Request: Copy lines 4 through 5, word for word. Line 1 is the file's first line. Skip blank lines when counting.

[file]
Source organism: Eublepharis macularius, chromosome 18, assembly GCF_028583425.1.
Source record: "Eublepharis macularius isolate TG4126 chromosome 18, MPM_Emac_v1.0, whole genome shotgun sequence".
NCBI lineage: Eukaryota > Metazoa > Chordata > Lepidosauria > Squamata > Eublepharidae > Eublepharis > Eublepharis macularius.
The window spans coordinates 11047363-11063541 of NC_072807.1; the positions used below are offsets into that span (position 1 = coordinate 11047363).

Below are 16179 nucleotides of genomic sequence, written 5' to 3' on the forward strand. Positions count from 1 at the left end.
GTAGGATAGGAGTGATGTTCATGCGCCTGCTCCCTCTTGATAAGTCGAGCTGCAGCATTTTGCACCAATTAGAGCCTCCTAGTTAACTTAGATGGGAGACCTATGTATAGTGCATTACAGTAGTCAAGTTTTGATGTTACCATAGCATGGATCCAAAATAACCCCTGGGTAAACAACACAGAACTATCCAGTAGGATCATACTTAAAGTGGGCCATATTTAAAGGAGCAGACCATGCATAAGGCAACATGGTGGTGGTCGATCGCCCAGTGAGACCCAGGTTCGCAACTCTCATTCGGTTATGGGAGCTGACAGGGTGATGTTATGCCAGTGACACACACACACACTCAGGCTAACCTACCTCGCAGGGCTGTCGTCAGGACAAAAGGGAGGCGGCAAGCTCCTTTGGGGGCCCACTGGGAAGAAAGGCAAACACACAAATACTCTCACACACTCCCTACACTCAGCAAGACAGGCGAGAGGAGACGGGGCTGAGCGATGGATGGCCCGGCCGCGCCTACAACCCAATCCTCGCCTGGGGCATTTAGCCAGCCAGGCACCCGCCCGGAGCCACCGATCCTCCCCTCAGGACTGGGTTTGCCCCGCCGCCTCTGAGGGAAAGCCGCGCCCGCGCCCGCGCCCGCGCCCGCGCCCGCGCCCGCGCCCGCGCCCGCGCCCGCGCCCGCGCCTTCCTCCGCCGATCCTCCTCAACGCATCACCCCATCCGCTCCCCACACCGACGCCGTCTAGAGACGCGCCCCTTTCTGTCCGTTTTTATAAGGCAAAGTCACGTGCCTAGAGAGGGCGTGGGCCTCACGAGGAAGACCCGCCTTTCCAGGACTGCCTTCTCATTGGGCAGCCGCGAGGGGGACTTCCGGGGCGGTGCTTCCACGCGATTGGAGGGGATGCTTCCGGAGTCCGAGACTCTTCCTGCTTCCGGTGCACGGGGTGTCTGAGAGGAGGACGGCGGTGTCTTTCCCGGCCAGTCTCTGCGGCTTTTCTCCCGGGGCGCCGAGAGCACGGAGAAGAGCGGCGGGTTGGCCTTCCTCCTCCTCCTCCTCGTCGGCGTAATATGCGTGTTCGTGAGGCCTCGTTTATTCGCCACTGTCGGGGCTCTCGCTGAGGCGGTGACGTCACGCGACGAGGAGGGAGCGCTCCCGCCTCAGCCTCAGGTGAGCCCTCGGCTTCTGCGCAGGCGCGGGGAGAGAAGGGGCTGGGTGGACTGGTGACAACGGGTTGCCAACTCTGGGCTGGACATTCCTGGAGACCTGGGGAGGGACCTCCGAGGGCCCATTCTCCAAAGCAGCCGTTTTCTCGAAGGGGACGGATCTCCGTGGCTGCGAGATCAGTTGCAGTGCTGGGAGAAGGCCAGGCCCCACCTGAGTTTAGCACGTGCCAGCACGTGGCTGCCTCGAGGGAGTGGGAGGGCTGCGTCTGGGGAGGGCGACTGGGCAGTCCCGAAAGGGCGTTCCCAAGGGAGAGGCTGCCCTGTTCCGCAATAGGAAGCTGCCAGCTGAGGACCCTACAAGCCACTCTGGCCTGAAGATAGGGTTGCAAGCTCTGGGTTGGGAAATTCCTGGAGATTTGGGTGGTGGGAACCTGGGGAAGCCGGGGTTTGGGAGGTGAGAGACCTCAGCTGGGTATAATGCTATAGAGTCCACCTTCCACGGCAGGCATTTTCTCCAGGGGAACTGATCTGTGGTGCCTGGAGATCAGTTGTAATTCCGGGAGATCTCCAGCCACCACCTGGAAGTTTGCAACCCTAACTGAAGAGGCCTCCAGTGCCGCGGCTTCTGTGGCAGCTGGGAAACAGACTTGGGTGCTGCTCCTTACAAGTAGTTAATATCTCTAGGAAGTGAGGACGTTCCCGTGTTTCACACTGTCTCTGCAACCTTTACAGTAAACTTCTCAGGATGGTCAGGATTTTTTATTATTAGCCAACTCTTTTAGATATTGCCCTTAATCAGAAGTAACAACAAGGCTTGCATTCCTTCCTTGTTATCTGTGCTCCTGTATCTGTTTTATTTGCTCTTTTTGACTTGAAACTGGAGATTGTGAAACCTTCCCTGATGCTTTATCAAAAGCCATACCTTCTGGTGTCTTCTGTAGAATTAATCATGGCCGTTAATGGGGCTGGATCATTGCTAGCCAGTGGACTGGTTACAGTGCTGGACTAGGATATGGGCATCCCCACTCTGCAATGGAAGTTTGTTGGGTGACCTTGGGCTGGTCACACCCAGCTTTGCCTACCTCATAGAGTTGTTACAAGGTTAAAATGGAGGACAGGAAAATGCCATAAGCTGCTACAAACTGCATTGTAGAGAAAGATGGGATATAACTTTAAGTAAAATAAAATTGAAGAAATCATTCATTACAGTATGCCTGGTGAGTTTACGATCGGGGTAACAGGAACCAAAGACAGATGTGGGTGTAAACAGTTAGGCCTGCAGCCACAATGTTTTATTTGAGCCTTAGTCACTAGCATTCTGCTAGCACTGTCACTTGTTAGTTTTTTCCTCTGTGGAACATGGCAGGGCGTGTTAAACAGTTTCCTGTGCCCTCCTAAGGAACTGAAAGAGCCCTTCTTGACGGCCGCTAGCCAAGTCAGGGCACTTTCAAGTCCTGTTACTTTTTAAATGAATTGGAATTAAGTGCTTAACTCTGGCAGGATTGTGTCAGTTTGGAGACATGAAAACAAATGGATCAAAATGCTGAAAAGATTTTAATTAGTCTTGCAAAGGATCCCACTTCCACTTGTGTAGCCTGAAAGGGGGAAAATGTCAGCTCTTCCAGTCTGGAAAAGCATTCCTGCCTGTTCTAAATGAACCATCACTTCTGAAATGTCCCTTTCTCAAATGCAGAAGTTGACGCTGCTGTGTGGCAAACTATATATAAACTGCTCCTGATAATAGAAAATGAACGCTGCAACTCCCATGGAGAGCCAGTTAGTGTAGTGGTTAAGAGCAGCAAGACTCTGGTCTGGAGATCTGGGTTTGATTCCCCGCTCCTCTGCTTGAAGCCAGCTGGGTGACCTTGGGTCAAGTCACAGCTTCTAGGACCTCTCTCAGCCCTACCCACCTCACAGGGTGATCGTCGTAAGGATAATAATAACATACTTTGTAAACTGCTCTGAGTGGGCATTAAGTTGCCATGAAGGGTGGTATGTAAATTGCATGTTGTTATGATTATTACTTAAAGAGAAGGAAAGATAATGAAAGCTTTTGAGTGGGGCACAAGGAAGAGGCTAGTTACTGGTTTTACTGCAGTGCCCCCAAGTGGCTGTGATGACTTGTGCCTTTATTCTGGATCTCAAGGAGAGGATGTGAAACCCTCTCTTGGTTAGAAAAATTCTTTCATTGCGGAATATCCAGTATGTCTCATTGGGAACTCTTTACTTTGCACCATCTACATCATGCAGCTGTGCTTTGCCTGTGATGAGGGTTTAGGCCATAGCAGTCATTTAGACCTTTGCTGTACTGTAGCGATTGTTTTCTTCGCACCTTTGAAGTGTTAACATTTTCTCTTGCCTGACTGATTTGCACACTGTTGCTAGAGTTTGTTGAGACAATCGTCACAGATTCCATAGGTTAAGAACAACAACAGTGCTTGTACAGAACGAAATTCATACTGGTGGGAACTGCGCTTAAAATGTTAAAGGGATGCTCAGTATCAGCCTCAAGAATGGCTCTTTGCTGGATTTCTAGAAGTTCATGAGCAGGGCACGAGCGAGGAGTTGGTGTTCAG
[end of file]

The window spans coordinates 11047363-11063541 of NC_072807.1; the positions used below are offsets into that span (position 1 = coordinate 11047363).

Below are 16179 nucleotides of genomic sequence, written 5' to 3' on the forward strand. Positions count from 1 at the left end.